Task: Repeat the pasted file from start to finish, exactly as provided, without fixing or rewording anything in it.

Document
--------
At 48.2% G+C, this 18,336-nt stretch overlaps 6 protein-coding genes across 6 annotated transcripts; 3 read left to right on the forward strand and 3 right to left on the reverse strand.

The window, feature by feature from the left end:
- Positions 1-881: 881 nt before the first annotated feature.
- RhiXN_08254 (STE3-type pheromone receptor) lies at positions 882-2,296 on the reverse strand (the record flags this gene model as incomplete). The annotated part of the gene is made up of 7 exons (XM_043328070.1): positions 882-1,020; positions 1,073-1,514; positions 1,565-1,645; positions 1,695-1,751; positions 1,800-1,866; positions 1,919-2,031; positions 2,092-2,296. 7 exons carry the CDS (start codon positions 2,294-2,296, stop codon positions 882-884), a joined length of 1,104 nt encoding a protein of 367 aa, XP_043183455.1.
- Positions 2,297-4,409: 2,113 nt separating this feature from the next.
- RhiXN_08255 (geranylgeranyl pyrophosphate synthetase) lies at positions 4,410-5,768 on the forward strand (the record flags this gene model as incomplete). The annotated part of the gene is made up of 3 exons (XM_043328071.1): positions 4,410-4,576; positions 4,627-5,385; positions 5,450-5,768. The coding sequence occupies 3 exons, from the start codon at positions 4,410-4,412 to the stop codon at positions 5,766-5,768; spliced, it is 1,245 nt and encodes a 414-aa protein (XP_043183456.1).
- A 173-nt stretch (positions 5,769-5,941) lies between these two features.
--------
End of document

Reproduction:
At 48.2% G+C, this 18,336-nt stretch overlaps 6 protein-coding genes across 6 annotated transcripts; 3 read left to right on the forward strand and 3 right to left on the reverse strand.

The window, feature by feature from the left end:
- Positions 1-881: 881 nt before the first annotated feature.
- RhiXN_08254 (STE3-type pheromone receptor) lies at positions 882-2,296 on the reverse strand (the record flags this gene model as incomplete). The annotated part of the gene is made up of 7 exons (XM_043328070.1): positions 882-1,020; positions 1,073-1,514; positions 1,565-1,645; positions 1,695-1,751; positions 1,800-1,866; positions 1,919-2,031; positions 2,092-2,296. 7 exons carry the CDS (start codon positions 2,294-2,296, stop codon positions 882-884), a joined length of 1,104 nt encoding a protein of 367 aa, XP_043183455.1.
- Positions 2,297-4,409: 2,113 nt separating this feature from the next.
- RhiXN_08255 (geranylgeranyl pyrophosphate synthetase) lies at positions 4,410-5,768 on the forward strand (the record flags this gene model as incomplete). The annotated part of the gene is made up of 3 exons (XM_043328071.1): positions 4,410-4,576; positions 4,627-5,385; positions 5,450-5,768. The coding sequence occupies 3 exons, from the start codon at positions 4,410-4,412 to the stop codon at positions 5,766-5,768; spliced, it is 1,245 nt and encodes a 414-aa protein (XP_043183456.1).
- A 173-nt stretch (positions 5,769-5,941) lies between these two features.